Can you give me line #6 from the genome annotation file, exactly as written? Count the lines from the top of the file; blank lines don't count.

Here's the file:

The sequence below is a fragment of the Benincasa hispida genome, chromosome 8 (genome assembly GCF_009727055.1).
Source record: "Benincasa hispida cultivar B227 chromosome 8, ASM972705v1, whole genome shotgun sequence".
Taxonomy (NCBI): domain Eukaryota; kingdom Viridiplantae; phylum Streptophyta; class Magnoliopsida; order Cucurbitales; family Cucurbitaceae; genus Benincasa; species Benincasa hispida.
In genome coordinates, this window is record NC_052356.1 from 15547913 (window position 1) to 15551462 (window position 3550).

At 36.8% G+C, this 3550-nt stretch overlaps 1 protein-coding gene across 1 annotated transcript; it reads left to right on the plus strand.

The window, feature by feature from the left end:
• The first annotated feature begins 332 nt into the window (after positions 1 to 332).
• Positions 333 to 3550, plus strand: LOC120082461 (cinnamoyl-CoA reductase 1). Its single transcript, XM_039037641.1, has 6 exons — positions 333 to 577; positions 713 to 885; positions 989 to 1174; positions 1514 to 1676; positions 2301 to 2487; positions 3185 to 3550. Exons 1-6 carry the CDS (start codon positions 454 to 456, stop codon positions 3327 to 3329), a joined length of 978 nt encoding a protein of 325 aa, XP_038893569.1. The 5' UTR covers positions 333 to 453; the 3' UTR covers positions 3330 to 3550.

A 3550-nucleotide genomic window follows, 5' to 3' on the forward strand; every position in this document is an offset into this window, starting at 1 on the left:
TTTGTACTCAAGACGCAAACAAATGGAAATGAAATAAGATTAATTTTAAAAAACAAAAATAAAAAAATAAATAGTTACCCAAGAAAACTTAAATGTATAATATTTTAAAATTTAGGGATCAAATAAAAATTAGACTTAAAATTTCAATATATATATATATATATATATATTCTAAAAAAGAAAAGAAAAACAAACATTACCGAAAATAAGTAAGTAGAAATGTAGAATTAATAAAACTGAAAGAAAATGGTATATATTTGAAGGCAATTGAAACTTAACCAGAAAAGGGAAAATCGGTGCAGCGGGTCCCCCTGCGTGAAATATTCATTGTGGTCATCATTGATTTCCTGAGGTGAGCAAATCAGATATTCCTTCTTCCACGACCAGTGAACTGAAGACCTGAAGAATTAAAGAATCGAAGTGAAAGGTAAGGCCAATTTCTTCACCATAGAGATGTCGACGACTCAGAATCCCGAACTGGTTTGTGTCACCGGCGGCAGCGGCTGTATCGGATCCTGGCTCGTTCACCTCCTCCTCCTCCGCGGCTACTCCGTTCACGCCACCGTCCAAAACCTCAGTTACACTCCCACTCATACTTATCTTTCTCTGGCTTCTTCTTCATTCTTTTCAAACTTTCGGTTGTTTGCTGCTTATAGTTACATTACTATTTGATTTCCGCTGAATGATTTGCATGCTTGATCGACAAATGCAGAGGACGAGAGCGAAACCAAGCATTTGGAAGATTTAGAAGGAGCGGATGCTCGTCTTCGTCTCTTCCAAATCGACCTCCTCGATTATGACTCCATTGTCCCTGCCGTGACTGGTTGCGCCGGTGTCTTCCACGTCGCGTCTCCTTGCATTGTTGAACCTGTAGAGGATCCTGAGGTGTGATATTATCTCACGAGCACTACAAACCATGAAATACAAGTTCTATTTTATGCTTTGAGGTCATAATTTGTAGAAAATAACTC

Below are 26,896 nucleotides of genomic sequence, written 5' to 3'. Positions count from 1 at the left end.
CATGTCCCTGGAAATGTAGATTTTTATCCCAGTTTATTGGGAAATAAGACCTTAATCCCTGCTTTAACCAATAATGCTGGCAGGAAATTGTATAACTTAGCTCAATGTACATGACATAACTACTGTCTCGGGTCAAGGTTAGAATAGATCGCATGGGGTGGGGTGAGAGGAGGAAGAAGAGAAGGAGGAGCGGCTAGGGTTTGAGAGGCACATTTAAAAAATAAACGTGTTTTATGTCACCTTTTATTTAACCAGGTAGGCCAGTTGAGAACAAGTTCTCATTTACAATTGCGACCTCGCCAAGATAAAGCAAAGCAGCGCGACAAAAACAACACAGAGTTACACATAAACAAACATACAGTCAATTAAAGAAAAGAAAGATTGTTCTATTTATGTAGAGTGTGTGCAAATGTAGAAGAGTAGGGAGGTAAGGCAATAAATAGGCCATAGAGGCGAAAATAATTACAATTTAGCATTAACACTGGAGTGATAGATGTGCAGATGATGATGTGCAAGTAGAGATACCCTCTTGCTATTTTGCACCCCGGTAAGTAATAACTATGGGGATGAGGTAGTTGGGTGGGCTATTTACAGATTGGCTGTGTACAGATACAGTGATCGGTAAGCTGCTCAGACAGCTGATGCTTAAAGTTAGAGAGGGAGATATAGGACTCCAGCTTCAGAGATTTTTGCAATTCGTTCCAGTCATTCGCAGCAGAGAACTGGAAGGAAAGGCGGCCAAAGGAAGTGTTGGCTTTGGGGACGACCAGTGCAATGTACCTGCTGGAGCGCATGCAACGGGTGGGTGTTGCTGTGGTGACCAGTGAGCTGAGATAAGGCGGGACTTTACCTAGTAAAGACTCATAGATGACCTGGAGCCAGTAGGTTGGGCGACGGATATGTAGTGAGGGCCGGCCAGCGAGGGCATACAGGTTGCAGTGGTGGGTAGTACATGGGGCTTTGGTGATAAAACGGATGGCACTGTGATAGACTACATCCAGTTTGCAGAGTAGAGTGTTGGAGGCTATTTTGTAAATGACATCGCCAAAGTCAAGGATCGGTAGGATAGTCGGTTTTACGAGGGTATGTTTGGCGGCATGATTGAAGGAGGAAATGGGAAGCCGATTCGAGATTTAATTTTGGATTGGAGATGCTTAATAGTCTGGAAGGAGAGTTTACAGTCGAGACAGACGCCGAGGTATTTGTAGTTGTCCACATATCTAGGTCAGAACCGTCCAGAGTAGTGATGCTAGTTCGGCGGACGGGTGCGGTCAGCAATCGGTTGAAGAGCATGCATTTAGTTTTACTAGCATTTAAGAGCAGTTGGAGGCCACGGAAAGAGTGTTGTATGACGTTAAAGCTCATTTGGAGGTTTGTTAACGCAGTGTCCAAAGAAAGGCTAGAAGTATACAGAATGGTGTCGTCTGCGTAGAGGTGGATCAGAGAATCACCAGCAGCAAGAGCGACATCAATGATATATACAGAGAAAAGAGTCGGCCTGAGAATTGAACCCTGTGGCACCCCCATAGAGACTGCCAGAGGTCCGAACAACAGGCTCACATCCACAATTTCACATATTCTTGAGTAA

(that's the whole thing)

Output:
The window, feature by feature from the left end: